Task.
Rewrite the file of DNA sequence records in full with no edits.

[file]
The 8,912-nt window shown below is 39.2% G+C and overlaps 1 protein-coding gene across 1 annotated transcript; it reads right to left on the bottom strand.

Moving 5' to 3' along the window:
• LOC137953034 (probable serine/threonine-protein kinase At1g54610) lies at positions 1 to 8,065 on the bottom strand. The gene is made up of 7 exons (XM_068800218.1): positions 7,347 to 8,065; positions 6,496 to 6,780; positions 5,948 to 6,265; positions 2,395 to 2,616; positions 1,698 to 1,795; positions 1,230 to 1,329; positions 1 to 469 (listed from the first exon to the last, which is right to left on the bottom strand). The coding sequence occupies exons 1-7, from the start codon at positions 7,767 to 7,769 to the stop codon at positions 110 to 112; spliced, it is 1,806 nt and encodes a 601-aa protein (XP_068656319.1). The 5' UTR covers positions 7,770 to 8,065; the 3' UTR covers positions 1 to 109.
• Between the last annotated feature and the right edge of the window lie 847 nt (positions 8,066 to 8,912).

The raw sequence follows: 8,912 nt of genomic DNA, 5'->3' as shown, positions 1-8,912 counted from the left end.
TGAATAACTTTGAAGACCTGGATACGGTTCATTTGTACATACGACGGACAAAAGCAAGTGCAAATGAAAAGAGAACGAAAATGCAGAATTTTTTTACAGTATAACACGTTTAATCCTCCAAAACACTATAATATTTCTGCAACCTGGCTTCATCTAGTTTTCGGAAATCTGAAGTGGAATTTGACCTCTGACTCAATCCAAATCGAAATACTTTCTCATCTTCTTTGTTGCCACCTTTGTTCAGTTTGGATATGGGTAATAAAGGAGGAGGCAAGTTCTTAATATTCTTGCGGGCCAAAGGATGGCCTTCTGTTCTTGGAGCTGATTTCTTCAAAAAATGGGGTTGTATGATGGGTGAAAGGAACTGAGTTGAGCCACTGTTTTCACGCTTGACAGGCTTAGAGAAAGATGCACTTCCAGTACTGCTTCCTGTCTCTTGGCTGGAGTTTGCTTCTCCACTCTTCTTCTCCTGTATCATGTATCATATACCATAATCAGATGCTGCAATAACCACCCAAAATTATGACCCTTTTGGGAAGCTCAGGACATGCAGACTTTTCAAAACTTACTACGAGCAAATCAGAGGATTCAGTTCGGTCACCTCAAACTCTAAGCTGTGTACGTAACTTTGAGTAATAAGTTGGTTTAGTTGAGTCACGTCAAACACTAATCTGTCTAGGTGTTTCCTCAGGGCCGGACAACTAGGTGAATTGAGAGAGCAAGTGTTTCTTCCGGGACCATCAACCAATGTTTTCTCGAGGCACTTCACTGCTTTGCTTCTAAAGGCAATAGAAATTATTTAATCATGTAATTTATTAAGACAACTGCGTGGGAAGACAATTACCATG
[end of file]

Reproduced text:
The 8,912-nt window shown below is 39.2% G+C and overlaps 1 protein-coding gene across 1 annotated transcript; it reads right to left on the bottom strand.

Moving 5' to 3' along the window:
• LOC137953034 (probable serine/threonine-protein kinase At1g54610) lies at positions 1 to 8,065 on the bottom strand. The gene is made up of 7 exons (XM_068800218.1): positions 7,347 to 8,065; positions 6,496 to 6,780; positions 5,948 to 6,265; positions 2,395 to 2,616; positions 1,698 to 1,795; positions 1,230 to 1,329; positions 1 to 469 (listed from the first exon to the last, which is right to left on the bottom strand). The coding sequence occupies exons 1-7, from the start codon at positions 7,767 to 7,769 to the stop codon at positions 110 to 112; spliced, it is 1,806 nt and encodes a 601-aa protein (XP_068656319.1). The 5' UTR covers positions 7,770 to 8,065; the 3' UTR covers positions 1 to 109.
• Between the last annotated feature and the right edge of the window lie 847 nt (positions 8,066 to 8,912).

The raw sequence follows: 8,912 nt of genomic DNA, 5'->3' as shown, positions 1-8,912 counted from the left end.
TGAATAACTTTGAAGACCTGGATACGGTTCATTTGTACATACGACGGACAAAAGCAAGTGCAAATGAAAAGAGAACGAAAATGCAGAATTTTTTTACAGTATAACACGTTTAATCCTCCAAAACACTATAATATTTCTGCAACCTGGCTTCATCTAGTTTTCGGAAATCTGAAGTGGAATTTGACCTCTGACTCAATCCAAATCGAAATACTTTCTCATCTTCTTTGTTGCCACCTTTGTTCAGTTTGGATATGGGTAATAAAGGAGGAGGCAAGTTCTTAATATTCTTGCGGGCCAAAGGATGGCCTTCTGTTCTTGGAGCTGATTTCTTCAAAAAATGGGGTTGTATGATGGGTGAAAGGAACTGAGTTGAGCCACTGTTTTCACGCTTGACAGGCTTAGAGAAAGATGCACTTCCAGTACTGCTTCCTGTCTCTTGGCTGGAGTTTGCTTCTCCACTCTTCTTCTCCTGTATCATGTATCATATACCATAATCAGATGCTGCAATAACCACCCAAAATTATGACCCTTTTGGGAAGCTCAGGACATGCAGACTTTTCAAAACTTACTACGAGCAAATCAGAGGATTCAGTTCGGTCACCTCAAACTCTAAGCTGTGTACGTAACTTTGAGTAATAAGTTGGTTTAGTTGAGTCACGTCAAACACTAATCTGTCTAGGTGTTTCCTCAGGGCCGGACAACTAGGTGAATTGAGAGAGCAAGTGTTTCTTCCGGGACCATCAACCAATGTTTTCTCGAGGCACTTCACTGCTTTGCTTCTAAAGGCAATAGAAATTATTTAATCATGTAATTTATTAAGACAACTGCGTGGGAAGACAATTACCATG